Saturday Updates: More Counties Approved For Washington’s Phase 2, Some Counties On Hold

By OPB Staff (OPB)
May 23, 2020 2:38 p.m.

UPDATE (4:03 p.m. PT) — Seven counties Saturday were approved to move to Phase 2 of Washington Gov. Jay Inslee's reopening plan, while some counties' applications have been put on hold due to outbreaks.

Washington state Secretary of Health John Wiesman approved Phase 2 applications for Cowlitz, Grant, Island, Jefferson, Mason, Pacific and San Juan counties.


Kittitas and Clark counties had also applied for Phase 2, but both counties’ applications are being discussed further due to outbreak investigations.

Health officials in Clark County Friday confirmed an outbreak at a Vancouver fruit company which includes at least 38 positive coronavirus cases.

Oregon at nearly 3,900 known coronavirus cases

The Oregon Health Authority Saturday reported the state has 3,888 known coronavirus cases.

That number includes positive tests and presumptive cases. Presumptive cases are people who have not tested positive but have coronavirus symptoms and have come into close contact with a positive case.

The Health Authority announced no new COVID-19-linked deaths Saturday, leaving Oregon’s confirmed coronavirus death total at 147.

Oregon COVID-19 Map

Jacob Fenton, The Accountability Project at the Investigative Reporting Workshop 

Clark County at more than 400 cases


The public health agency in Clark County, Washington, announced Friday that eight more residents have tested positive for COVID-19. In total, 427 people have tested positive and 25 people have died.

The most recent data from the Washington Department of Health show 19,117 confirmed coronavirus cases in the state and 1,044 known deaths.

COVID-19 outbreak confirmed in Vancouver

At least 38 people have tested positive for COVID-19 as part of an outbreak at a Vancouver fruit company, an official with Clark County Public Health confirmed Friday night.

The outbreak involves at least 24 people at the Firestone Pacific Foods facility in Vancouver, as first reported by The Oregonian/OregonLive.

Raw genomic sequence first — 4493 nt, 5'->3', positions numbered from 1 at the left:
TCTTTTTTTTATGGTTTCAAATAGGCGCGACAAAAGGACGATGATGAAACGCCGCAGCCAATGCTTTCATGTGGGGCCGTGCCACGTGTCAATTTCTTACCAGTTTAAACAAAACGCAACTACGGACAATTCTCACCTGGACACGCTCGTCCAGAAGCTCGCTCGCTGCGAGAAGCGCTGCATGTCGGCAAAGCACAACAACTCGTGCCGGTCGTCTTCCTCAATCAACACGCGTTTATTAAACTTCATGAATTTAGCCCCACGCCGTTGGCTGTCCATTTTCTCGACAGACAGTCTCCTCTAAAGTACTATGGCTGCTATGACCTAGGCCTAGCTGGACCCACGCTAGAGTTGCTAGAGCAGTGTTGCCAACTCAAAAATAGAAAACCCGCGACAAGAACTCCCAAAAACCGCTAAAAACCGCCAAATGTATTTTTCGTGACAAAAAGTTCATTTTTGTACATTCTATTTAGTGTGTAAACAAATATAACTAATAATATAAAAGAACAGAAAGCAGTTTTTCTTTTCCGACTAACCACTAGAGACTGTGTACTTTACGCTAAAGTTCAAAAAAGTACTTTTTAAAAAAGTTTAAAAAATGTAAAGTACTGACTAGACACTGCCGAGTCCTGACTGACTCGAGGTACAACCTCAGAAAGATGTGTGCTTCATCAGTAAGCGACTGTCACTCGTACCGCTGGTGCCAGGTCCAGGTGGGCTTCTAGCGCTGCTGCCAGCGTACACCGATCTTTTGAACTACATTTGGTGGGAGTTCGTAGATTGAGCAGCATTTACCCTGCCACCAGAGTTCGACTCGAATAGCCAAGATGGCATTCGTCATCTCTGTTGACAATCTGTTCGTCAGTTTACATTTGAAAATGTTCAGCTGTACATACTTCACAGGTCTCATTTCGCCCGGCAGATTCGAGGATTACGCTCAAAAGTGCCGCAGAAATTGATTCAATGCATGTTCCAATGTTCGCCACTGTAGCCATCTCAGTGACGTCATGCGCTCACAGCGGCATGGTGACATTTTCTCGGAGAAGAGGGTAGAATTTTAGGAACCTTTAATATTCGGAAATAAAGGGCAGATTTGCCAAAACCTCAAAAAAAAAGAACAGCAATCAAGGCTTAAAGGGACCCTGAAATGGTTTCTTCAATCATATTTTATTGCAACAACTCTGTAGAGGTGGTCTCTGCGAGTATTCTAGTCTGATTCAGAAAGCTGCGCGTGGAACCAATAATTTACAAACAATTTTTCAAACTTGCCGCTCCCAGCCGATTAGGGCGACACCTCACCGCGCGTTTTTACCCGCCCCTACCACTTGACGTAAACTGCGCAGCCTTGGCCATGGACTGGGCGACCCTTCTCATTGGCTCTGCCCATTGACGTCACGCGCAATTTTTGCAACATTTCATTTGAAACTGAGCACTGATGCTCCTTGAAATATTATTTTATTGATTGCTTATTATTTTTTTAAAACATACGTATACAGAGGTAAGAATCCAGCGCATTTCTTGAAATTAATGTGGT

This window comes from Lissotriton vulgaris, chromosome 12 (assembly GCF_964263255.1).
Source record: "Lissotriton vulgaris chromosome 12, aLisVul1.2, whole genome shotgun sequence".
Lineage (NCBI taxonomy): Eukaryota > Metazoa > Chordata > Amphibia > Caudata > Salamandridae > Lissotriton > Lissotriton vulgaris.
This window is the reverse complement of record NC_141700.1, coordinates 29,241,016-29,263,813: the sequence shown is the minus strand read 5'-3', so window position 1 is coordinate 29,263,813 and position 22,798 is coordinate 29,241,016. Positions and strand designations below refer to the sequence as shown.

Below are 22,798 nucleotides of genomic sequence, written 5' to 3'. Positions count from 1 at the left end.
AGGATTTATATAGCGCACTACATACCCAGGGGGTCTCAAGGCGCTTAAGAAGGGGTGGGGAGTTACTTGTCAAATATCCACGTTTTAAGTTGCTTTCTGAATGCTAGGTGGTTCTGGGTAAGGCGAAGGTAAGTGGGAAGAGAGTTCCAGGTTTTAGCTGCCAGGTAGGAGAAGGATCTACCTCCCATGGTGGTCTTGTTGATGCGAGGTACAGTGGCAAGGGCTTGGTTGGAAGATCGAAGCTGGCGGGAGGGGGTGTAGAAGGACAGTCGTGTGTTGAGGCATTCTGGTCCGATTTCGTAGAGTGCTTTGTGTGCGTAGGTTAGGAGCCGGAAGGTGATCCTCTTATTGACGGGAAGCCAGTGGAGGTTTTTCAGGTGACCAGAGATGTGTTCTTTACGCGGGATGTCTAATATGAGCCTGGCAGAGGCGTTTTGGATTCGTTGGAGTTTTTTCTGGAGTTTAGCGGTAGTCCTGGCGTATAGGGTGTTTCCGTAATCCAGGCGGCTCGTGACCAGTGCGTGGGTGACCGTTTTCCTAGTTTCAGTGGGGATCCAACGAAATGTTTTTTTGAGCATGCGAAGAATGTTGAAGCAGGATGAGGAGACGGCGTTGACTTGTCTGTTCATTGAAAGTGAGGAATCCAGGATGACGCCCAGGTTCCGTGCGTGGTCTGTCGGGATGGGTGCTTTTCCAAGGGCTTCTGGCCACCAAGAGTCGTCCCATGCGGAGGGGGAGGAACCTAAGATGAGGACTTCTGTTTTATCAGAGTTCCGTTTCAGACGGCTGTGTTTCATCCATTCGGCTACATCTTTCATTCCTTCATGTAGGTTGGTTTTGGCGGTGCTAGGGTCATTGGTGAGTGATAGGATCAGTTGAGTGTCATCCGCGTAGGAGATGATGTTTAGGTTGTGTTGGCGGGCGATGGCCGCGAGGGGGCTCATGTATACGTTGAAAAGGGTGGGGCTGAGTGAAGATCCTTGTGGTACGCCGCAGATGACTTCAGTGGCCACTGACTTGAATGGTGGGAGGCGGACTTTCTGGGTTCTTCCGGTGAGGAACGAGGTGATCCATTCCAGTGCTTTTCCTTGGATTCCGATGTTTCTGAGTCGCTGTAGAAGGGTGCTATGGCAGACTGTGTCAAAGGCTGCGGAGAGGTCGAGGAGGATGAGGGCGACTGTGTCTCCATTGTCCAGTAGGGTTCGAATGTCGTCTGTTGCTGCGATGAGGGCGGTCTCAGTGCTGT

Company and health officials have said the facility at the center of the outbreak is now closed. Marissa Armstrong with Clark County Public Health said in an email to OPB that Firestone and the Vancouver Clinic were working together to test all employees who could have been exposed at the facility.

“As of [Friday] morning, there were 12 cases associated with the facility (two are not Clark County residents). As of [Friday] evening, an additional 26 people have tested positive,” Armstrong said. Testing will continue for the next few days, she said, so more positive cases are possible.

News of the outbreak came the same day that Clark County officials announced they were applying to Washington state for permission to relax COVID-19 restrictions, after making progress in controlling the virus.

Clark County was made eligible to apply for Phase 2 status earlier in the week week, when Gov. Jay Inslee’s announced new criteria.

Related: 38 Test Positive For COVID-19 At Vancouver Fruit Processor

Washington's Phase 2 allows restaurant dining at diminished capacity, as well as some opening of salons and increased retail and construction activity. Eligibility and approval benchmarks include case trends, as well as having hospital capacity should case numbers rise. Washington state health officials will also look at a county's ability to trace the spread of the virus and protect vulnerable populations.

Oregon self-serve gas rules end Saturday night

The Oregon Office of the State Fire Marshal is ending its temporary self-serve gasoline rules Saturday night, May 23. It had allowed self-serve gas around the state amid the coronavirus pandemic.

Starting Sunday, gas attendants will again be providing service at gas stations where self-service was not allowed before the pandemic.

In some coastal and Eastern Oregon counties, self-serve gasoline is allowed in some circumstances. That will not change.

The office temporarily lifted the statewide ban on self-service gasoline in March to address a potential lack of workers and to limit interaction between workers and customers.

“We want to thank Oregonians and many Oregon businesses who provide gasoline for their patience as we allowed for voluntary self-service at Oregon gas stations where that service had not been available before,” State Fire Marshal Jim Walker said in a statement.